Living a Dream
words by Merry Sue Baum / photograph by Pete Byron
ou could say Laura Hellinger, DMD, is one of dentistry’s First Ladies. When she enrolled at UMDNJ-New Jersey Dental School (NJDS) back in 1977, she was one of only 13 women in a class of 75. Then, when she opened her own practice in 1981, she was among a mere two percent of female dentists in the entire country.
Hellinger wasn’t out to prove a point, however, nor did she want to be thought of as a pioneer, forging the way for other women who wanted to enter dentistry. She simply had a love of both art and science and liked helping others, and dentistry — she decided in high school — fit the bill perfectly. Her parents, she says, encouraged her to pursue her dream.
Entering the male-dominated world of dental school, Hellinger recalls, was not what she imagined. “The guys were very supportive; they helped me get through,” she says. “At times it was difficult being in the minority, but we were all in the same boat. We helped each other, no matter what.”
She eventually discovered that being a woman was, in fact, an asset. During her stint as a student in the pediatric clinic, the children were calmer and would respond to her much more quickly than to her male counterparts. “It wasn’t anything I did; it was that the kids saw me as a mother figure,” she says. “I felt sorry for the guys. Many of them were the size of football players and had huge hands. No matter how gentle and soft-spoken they were, the little ones were often still afraid.”
Even though the NJDS professors warned the female students that it would be tough entering the profession as newly graduated women, Hellinger did not find that to be true. She was amazed, she says, at the number of patients who told her they were happy to find a female dentist, particularly those who had young children.
Today, the Montclair-based dentist has a thriving practice that gives her a tremendous sense of fulfillment. As a general practitioner, she interacts with patients of all ages, cultures and personalities, and many have been coming to her for years. “You become more a part of people’s lives, because you see them routinely,” she says. “It’s fun to watch the younger ones grow and to hear all about what’s happening in their lives.” Her work is also varied: One day she may be a diagnostician, spotting any one of an array of diseases — from hypertension to cancer — that are manifested first in the mouth. Other days, she may use cosmetic dentistry to help people feel better about their smiles, and in turn, about themselves. It is also rewarding to be able to alleviate pain, she says, and to know that she is playing a role in maintaining a person’s overall good health.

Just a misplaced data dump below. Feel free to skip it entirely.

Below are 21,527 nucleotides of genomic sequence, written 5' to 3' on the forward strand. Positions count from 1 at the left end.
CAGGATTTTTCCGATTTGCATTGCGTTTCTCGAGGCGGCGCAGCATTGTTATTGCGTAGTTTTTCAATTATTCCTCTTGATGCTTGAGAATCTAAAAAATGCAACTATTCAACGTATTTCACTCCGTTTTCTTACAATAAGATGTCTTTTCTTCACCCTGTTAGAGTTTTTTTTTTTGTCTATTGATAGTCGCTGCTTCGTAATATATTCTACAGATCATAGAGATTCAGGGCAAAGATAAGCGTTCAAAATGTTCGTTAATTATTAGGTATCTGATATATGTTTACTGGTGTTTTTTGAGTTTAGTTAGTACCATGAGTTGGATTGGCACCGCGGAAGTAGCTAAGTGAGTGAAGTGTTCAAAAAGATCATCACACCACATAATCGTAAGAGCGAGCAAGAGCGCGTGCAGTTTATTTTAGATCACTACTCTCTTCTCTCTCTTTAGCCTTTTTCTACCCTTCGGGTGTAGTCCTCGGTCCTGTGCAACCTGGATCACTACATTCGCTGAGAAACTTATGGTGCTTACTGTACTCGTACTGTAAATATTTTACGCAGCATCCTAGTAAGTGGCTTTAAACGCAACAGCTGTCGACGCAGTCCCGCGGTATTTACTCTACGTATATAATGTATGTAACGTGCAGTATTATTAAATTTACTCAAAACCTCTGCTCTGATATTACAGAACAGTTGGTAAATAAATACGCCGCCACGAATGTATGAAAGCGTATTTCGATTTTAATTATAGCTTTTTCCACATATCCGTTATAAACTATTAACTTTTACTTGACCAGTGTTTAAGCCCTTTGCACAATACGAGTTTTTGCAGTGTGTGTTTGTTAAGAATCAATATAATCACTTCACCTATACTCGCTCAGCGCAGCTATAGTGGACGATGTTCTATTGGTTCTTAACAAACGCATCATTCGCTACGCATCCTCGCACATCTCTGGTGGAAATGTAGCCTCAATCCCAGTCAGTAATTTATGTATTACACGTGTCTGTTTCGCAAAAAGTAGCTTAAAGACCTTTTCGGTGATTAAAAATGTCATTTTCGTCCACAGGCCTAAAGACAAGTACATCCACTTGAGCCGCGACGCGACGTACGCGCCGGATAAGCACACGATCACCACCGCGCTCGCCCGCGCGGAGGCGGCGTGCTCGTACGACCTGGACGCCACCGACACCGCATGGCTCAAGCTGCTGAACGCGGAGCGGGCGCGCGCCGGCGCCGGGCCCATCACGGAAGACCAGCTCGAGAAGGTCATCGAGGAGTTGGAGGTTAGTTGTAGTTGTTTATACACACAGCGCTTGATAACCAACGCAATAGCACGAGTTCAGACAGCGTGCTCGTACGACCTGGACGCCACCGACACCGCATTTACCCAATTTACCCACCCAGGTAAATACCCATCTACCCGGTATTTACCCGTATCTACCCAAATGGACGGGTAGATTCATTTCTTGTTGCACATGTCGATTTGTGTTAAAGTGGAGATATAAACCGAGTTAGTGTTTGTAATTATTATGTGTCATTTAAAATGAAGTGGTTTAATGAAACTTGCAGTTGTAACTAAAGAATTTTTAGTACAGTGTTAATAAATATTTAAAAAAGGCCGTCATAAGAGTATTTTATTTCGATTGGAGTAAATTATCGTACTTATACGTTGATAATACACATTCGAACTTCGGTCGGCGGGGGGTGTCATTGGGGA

“The old saying, ‘if you do what you love, you’ll never work a day in your life,’ certainly applies to me,” she says. “I feel like dentistry is my hobby, that’s how much I enjoy it. I sometimes think I should pinch myself to make sure I’m not dreaming. General practice has been more rewarding than I ever thought possible.”
Perhaps, what Hellinger finds most gratifying is being part of a profession whose members regularly volunteer to provide oral health care to the elderly, handicapped and underprivileged. When her longtime friend and colleague, Nancy Kuhl-Errickson, DMD, asked for help, Hellinger was more than willing to go the extra mile. Kuhl-Errickson was being deployed to Kuwait for 90 days, and needed someone to keep her Chester, NJ, practice afloat. Hellinger spent one day a week there — more when it was necessary — making sure the bills were paid and things were perking along. Hellinger and two other dentists saw emergency patients during Kuhl-Errickson’s deployment, as well. “I’m not at all special; any dentist would do the same,” she says. “And I know that if I were in a similar situation, Nancy would be there for me. Helping others is a hallmark of our profession.”